Saturday, May 10, 2008

Finding it

I am addicted. I have been for years. The withdrawal is brutal and unbearable. The fix is cheap and always leaves me wanting more. I do it everyday. I do it when I am drinking coffee in the morning. I do it while I am driving. I do it when I am talking to people about doing it. I gotta have more. Chores do not matter. Work does not matter. The weather does not matter. The cost of gas does not matter. I need more and I need it as soon as possible.


My twelve step program is how far I walk before I stop and take in my surroundings. Every day is a challenge to see what animal behavior I can observe. Could there be a new bird sighting for the year? A new life bird? Will I see the Mink again and get a photo this time? Can I get a once in a lifetime picture of an animal behavior that no one else has ever seen or documented? Can I ever get that perfect picture of the Drake Wood Duck? Can I make a connection with a wild animal? Can I share in a moment as old as time itself?Or am I just an over feed hippie with too much free time on my hands and a camera?

Todays fix.

I got to the creek mid afternoon. Two must dos, has the last Canada Goose nest hatched out and is there a King Fisher nest in the sand bank. Just steps from the car I found a female Flicker at the hole on an old snag. When ever I see a hole on a tree I imagine what would it be like to see a wood pecker there. Here is one just in case you ever wondered too.

Female Northern Flicker at nest hole.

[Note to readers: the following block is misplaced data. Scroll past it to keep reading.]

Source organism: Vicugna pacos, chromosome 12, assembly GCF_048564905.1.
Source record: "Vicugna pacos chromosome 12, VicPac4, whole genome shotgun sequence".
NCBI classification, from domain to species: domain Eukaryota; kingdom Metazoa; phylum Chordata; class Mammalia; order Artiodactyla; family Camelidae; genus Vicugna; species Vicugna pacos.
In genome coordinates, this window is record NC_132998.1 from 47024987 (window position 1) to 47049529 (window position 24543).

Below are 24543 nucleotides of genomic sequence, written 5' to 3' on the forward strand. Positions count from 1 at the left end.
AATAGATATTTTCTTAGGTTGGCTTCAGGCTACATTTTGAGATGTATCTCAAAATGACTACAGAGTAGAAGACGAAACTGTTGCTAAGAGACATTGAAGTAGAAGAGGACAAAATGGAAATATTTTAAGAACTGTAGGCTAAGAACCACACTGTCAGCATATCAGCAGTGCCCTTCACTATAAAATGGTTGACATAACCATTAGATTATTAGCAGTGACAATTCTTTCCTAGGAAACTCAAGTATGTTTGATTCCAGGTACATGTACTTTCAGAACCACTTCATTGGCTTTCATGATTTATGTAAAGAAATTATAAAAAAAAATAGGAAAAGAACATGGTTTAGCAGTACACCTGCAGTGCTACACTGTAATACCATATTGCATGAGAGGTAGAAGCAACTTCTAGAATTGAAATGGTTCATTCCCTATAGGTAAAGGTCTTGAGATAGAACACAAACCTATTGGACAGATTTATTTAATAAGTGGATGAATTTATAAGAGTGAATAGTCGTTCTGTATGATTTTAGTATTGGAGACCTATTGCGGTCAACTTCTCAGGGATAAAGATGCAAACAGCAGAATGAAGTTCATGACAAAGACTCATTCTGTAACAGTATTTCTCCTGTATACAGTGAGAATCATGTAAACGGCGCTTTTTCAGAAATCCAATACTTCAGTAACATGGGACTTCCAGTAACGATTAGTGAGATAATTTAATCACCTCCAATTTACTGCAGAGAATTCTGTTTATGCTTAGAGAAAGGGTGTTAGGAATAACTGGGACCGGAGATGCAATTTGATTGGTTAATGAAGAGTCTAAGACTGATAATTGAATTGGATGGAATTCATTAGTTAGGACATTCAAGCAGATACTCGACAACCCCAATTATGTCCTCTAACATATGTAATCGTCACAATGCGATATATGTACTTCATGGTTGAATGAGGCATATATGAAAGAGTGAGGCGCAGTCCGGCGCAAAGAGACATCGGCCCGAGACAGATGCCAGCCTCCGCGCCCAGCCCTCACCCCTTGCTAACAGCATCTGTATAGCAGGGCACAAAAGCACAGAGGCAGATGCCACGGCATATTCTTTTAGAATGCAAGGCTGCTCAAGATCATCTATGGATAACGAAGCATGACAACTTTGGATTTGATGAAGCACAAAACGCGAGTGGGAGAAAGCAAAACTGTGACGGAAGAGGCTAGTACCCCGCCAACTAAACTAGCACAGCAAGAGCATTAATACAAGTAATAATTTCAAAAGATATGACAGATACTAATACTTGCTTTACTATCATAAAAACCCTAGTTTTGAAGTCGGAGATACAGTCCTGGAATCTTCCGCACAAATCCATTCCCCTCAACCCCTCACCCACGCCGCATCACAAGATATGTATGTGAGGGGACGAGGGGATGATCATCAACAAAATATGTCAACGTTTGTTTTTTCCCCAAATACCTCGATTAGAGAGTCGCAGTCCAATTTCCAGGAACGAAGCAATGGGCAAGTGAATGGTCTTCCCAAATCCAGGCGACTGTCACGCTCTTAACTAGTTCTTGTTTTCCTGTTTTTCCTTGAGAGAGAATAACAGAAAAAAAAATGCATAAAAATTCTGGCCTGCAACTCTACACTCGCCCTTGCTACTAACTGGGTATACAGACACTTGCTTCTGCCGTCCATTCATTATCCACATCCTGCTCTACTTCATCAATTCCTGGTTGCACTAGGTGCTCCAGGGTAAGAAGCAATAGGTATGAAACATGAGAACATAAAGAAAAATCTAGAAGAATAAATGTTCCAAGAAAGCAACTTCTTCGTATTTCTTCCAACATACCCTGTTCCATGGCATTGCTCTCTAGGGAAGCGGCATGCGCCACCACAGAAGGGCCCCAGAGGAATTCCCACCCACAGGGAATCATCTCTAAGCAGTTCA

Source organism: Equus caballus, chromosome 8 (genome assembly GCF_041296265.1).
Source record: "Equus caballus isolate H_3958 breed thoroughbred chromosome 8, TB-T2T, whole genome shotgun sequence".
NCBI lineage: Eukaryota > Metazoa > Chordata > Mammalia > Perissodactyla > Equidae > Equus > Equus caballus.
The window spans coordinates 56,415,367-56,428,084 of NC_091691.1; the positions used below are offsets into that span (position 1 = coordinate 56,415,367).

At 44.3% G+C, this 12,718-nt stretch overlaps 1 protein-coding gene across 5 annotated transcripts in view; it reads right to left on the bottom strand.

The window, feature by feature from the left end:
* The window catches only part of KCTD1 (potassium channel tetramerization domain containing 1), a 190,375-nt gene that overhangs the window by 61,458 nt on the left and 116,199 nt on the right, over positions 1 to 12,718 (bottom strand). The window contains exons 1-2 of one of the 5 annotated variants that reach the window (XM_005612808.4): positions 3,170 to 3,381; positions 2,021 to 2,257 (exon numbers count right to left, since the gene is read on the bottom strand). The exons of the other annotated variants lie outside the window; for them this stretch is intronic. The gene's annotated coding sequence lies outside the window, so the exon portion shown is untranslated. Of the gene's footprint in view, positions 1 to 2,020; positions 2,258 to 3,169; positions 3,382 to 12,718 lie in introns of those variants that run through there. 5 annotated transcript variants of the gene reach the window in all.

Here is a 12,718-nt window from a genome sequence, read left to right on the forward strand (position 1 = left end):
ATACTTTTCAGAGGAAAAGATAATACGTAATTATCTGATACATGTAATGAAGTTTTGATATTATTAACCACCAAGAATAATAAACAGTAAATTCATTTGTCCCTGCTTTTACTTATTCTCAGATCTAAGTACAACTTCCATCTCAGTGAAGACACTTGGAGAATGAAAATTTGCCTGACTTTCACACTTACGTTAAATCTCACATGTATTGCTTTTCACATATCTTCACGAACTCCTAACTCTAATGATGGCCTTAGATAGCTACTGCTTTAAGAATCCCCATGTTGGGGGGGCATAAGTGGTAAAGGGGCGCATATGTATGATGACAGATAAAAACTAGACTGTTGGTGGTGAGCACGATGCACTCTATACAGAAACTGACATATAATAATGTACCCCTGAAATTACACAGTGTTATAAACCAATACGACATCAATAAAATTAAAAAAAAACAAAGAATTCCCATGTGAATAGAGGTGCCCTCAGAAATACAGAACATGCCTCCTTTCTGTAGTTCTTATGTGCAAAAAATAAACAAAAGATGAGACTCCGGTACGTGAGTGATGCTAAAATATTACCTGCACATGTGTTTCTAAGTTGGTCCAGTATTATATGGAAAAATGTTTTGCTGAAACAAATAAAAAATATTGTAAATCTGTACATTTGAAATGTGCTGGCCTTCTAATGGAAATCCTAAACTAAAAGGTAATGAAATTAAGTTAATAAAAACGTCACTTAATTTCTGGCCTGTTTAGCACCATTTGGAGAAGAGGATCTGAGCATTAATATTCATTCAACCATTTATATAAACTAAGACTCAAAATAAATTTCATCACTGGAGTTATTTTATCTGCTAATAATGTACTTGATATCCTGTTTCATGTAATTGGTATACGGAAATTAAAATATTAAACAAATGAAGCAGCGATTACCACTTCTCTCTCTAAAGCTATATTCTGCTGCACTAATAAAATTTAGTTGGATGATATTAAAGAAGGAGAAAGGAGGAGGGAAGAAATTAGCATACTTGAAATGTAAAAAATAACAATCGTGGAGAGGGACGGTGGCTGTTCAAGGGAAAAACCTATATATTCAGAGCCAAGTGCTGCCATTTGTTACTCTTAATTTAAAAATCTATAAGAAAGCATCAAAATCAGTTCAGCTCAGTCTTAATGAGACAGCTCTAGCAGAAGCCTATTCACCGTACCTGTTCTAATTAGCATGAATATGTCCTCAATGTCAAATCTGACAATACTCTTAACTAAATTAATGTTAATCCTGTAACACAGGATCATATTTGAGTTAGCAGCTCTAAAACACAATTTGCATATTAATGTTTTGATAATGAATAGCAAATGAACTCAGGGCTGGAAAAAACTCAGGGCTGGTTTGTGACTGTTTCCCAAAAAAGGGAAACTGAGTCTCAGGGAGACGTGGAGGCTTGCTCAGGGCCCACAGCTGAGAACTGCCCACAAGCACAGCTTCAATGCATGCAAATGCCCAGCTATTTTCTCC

As I approached the sand bank a King Fisher rocketed out of earth about twenty-five above my level. In my experience King Fishers do not tolerate humans. Ever. Today I scored. I found an active nest and a hiding place from where I can get two unobstructed views of the entrance. King Fishers nest in deep burrows in sandy soil near water. The adults take turns traveling out to fish and return to feed the young. Their rattling call can be heard both coming to and going from the nest.

See the black hole? It is about 5-6 inches wide. Very easy to over look and nearly impossible for predators to gain access.

Male King Fisher with minnow heading to the burrow.

While I lay in wait to ambush the king fishers entering and leaving the entrance the sky above me exploded with the screams two Ospreys attacking an Adult bald Eagle. The eagle made a hasty retreat and both Ospreys landed near by. One took up position over the fresh water pool just behind the dam and with in a minute dove to the water. I got the camera to the splash. At three frames per second I took a lot fast. I have cropped and selected the best of this single sequence. This my drug of choice, care to join me?

Completely submerged at impact. I missed the dive with the camera it was so fast.

Explosive force is required to break free from beneath the surface of the water and lift a fish at the same time.

Imagine the ability to crash in to the surface of the water from fifty feet up in a tree. Being able to compensate for the refraction of light at the waters surface, grasping a living, moving, struggling fish and having the power to lift off .

Single off.

Gaining altitude.
Osprey always turn the fish head in to the wind so they are more aerodynamic. Pretty smart huh?

A pause to shake off the cold water before flying back the the nest about a half mile away.

So much for the King Fishers for now. I will come back for them in the morning when the rising sun will shine directly on the entrance. Lighting is everything in getting the photos that stand out. I went to check on the goose nest. It still has not hatched out, but that is a story for another time.

So, I have come clean, I am addicted and have been for a long time. I am terminal and plan on staying this way.
If you don't get out there, you can't find you own.

Go find your own.

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